In preschools, children are taught to find satisfaction in interactions with people other than parents and to draw attention to themselves by exhibiting competence, rather than neediness. Being in such a social setting requires children to take turns in the limelight and to find stimulation in both solitary and group play. In each culture, preschool is seen as an environment in which a child can learn to achieve a balance between the group and the individual and to act as a functioning member of the larger group.

Social constructions of masculinty

In today’s culture, men are expected to be powerful, emotionally impenetrable, extremely potent, and less sexually expressive than women. In the article Pills and Power Tools by Susan Bordo, it is suggested that culture breeds men to view themselves as resilient machines; men give their penises nicknames such as Torpedo and Destroyer because they suggest continual competency (whereas the human sexual organ is subject to anxiety and perceived failure). Impotence is defined as “weakness” and a “lack of effectiveness” – the term reduces a complex human condition down to chemistry (“it’s not your fault”), but reinforces the sense of shame (“you need to see a doctor and get on Viagra”).


Unlike women, men feel that they have to perform and, thus, expect themselves to be able to do so at the drop of a hat. Sexual dysfunction issues are difficult for men to talk about because they feel that it signifies a loss of masculinity. Interestingly, the original Viagra ads failed to mention a partner – it was simply a man, a pill, and his member; it seems as though the theme was about living up to expectations of masculinity, rather than about satisfying one’s self and one’s partner. Sexual dysfunction is no longer defined as the “inability to get an erection” and is no longer seen as related to feelings and pleasure, but rather is based simply on performance and living up to society’s and one’s own expectations. Viagra and the dialogue surround the little blue pill is perpetuating the myth that men’s bodies should function as power tools and worsening the problem of sexual dysfunction in the United States.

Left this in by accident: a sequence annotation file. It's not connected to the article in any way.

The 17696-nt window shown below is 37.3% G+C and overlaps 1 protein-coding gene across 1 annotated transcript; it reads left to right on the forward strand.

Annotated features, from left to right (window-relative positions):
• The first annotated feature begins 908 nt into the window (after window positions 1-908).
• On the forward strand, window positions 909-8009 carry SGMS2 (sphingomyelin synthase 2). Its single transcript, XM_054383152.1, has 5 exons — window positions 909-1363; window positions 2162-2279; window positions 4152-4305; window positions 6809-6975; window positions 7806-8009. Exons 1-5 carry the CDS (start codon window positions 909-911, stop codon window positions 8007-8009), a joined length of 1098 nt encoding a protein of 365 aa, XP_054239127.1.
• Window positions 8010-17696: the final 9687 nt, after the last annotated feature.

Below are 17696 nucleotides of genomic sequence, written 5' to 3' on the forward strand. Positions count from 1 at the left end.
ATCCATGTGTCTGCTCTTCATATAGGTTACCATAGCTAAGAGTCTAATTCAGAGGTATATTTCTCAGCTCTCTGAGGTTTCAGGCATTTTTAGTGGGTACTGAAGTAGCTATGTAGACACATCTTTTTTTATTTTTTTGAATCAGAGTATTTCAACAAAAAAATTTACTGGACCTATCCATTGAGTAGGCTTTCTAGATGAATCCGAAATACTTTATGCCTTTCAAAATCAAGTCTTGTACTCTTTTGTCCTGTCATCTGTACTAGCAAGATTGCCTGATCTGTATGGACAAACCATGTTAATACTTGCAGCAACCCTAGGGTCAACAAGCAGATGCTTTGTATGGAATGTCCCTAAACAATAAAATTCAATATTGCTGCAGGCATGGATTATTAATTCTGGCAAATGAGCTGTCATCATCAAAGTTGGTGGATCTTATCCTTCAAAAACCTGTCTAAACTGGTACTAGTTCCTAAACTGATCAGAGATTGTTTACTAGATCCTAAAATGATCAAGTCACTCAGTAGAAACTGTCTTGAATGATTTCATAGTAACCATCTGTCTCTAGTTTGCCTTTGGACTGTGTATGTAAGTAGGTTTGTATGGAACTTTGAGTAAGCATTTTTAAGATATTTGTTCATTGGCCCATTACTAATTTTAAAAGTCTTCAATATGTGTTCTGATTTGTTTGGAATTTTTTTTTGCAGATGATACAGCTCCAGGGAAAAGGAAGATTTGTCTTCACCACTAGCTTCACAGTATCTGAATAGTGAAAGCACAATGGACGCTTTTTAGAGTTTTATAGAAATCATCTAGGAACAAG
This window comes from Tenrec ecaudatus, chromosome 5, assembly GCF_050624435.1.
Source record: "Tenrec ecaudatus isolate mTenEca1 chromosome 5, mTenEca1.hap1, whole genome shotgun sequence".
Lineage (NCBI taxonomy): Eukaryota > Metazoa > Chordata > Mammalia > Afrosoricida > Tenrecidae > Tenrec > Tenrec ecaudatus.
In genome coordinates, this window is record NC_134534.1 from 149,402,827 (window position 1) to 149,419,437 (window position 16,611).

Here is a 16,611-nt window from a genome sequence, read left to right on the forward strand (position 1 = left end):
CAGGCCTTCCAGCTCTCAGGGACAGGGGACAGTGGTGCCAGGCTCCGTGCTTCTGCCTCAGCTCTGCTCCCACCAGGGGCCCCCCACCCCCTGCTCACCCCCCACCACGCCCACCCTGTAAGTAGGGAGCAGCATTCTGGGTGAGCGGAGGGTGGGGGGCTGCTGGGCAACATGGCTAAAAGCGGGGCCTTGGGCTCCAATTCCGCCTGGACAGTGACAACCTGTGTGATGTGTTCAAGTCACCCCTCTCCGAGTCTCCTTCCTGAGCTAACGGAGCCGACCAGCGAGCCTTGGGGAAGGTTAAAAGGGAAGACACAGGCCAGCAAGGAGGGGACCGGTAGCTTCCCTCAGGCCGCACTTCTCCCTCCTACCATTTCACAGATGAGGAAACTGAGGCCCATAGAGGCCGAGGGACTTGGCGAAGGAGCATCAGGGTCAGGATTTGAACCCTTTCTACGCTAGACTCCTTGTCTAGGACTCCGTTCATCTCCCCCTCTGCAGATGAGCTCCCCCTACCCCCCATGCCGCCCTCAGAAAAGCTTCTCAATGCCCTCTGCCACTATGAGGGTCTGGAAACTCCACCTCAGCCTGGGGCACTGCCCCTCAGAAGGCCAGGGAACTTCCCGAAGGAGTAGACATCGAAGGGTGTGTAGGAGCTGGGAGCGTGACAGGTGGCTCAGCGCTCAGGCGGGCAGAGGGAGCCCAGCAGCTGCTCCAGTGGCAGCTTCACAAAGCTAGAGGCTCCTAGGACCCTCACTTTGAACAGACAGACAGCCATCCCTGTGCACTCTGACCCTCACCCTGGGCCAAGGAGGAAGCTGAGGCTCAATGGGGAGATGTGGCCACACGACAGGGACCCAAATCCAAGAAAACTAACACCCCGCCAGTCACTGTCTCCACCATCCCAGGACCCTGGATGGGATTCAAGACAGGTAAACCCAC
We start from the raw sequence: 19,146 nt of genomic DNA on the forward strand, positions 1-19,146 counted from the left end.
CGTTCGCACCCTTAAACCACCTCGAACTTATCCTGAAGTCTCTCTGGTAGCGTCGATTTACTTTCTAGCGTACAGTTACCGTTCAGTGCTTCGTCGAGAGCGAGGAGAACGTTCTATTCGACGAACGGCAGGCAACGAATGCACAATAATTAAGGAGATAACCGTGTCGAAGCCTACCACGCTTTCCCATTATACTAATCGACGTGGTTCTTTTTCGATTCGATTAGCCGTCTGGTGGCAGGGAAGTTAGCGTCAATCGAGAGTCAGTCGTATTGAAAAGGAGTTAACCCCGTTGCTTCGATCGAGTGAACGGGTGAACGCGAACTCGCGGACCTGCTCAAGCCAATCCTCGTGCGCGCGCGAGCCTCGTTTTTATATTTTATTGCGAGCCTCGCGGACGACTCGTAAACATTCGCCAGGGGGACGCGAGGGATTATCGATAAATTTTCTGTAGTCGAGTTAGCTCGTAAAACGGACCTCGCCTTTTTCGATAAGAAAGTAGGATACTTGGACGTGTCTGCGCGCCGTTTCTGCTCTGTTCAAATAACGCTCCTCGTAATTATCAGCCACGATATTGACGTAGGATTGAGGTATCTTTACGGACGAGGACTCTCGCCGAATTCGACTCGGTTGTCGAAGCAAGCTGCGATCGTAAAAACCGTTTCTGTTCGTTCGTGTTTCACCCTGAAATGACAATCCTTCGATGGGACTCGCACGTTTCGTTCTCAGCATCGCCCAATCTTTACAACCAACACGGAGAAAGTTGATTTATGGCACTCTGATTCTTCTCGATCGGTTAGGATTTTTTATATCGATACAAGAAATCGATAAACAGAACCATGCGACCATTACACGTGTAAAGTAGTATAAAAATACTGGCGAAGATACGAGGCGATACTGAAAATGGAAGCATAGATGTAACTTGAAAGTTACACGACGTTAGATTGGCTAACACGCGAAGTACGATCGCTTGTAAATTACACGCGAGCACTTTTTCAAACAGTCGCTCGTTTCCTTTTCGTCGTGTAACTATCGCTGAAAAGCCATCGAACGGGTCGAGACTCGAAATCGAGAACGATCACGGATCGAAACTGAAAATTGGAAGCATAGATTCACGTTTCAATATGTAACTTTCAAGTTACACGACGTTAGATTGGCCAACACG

The social constructions of masculinity affect young boys, as well as men. Although many advances have been made in the past decades in regard to gender-neutral child rearing, gender nonconformity is still often viewed as a problem because it is linked both implicitly and explicitly to homosexuality. Thus, it is important to look into new ways in which research on gender socialization can contribute to research today.

According to the article William Wants a Doll. Can he Have One? Feminists, Child Care Advisors, and Gender-Neutral Child Rearing by Karin A. Martin, the traditional feminist perspective suggests that it is beneficial for children to engage in both male and female gender roles, while other parties suggest that there is no harm in it, but that there is not necessarily any benefit.

When parents ask professionals about their child’s gender nonconformity habits, advisors generally respond that the parent shouldn’t worry, as it is their discomfort that causes the problem, not the deviant behavior itself. Another subset of advisors tell parents not to worry about gender nonconformity and help them to recode the behaviors to be gender-acceptable (e.g. a boy may like wearing dresses because they’re comfortable, not because of sexual aberration).